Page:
Lightfoot bluntly promised to restore integrity to a city government and City Council that has at times been hobbled by allegations against some of its highest-ranking members. Her fiery speech drew numerous standing ovations from a raucous crowd, but also potentially set the stage for future conflict with aldermen as they prepare to jointly tackle some of the city’s other lingering problems — massive budget shortfalls and endemic violent crime.

“For years, they’ve said Chicago ain’t ready for reform. Well, get ready because reform is here,” Lightfoot said in her inaugural address. “I campaigned on change, you voted for change, and I plan to deliver change to our government. That means restoring trust in our city’s government and finally bringing some real integrity to the way this city works.”

During an approximately half-hour speech, Lightfoot drew from Chicago poet Gwendolyn Brooks and called for citywide unity in addressing public safety, education, financial stability and “integrity” — a reference to Chicago’s infamous corruption.

Lightfoot also drew a standing ovation when she noted that the election of Melissa Conyears-Ervin as treasurer and Anna Valencia as clerk marks the first time Chicago’s three citywide positions are held by women of color.

“Children who look like me and come from families like mine shouldn’t have to beat the odds to get an education, pursue their passions, or build a family,” Lightfoot said. “Black and brown kids, low-income kids, every kid in this city should grow up knowing they can pursue anything, they can love anyone — that’s my Chicago dream.”

I'm looking forward to her administration. How will she deal with the Council? Will we get an elected school board? How high will my taxes go? It'll be an interesting four years.

Laughed out of court

Federal judge Amit Mehta could not believe the arguments the president's lawyer, William Consovoy, made on Monday:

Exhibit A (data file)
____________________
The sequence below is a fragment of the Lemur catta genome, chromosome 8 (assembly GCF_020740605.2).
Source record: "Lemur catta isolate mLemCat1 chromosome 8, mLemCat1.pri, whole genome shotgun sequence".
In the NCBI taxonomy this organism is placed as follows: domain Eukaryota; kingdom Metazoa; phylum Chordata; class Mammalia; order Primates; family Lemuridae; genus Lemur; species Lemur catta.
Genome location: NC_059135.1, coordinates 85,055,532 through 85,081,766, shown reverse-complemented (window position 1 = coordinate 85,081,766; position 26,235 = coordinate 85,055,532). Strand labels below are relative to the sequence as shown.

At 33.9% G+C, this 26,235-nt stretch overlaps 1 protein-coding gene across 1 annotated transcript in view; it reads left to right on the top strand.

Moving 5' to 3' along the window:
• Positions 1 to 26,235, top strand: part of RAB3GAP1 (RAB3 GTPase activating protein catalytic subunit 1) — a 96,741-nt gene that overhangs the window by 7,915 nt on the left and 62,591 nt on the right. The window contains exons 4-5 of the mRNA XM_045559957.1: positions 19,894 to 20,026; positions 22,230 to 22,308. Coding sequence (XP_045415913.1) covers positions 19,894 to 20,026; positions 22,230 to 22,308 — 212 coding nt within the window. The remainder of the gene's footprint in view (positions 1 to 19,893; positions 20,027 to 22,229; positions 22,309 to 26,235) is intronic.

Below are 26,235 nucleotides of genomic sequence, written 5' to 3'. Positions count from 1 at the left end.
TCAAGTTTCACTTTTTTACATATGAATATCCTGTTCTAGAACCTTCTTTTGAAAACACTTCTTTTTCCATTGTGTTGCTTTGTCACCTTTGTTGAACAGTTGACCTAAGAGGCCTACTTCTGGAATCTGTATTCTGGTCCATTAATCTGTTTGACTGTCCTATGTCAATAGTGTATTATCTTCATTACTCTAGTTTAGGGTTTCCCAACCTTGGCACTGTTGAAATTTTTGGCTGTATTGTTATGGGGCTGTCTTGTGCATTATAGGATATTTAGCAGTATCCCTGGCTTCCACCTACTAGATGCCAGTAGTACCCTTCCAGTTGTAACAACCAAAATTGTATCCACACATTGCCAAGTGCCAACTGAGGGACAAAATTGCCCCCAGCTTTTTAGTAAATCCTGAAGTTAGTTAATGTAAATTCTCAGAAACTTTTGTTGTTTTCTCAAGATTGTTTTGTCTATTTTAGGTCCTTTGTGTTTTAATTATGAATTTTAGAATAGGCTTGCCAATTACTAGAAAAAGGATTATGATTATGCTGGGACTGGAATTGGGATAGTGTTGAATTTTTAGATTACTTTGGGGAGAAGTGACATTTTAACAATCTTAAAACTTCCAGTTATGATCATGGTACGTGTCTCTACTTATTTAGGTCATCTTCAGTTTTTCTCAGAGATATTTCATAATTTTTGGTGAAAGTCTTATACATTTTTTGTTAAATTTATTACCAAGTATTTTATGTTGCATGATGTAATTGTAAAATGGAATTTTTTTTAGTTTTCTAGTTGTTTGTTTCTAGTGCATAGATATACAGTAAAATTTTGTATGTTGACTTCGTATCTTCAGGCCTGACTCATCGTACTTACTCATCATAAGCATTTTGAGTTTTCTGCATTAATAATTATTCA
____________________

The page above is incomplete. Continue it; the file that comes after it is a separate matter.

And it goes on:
Consovoy, a beefy former law clerk to Justice Clarence Thomas, offered two related points:

(A) Congress can’t issue a subpoena or otherwise probe a president unless it is doing so for a “legitimate legislative purpose.”

(B) Any “legitimate legislative purpose” Congress could conceivably devise would be unconstitutional.

As a result, Consovoy argued, Congress can’t investigate to see if a law is being broken, can’t inform the public of wrongdoing by the executive and can’t look for presidential conflicts of interest or corruption, because that would be “law enforcement.”

I can't believe these arguments either. Dana Milbank suggests that Consovoy expects to drag out the appeals process and essentially run out the clock on Congress's ongoing investigations.

This may explain why Democratic activist Tom Steyer released this ad yesterday:

Pretty damning stuff. And it gets to the frustration that many of us feel.

I'm willing to give the House Democrats more time. But just a little. Because we need to get the facts out there before the next election.

More news today

Though we'll probably talk about this week's news out of Mauna Loa for many years to come, other stories got to my inbox today:

And finally, the Illinois Craft Brewers Guild has a new Summer Passport program that entitles people to a free membership after getting stamps at 40 brewpubs and taprooms between now and August 10th. Forty breweries in 87 days? Challenge...accepted!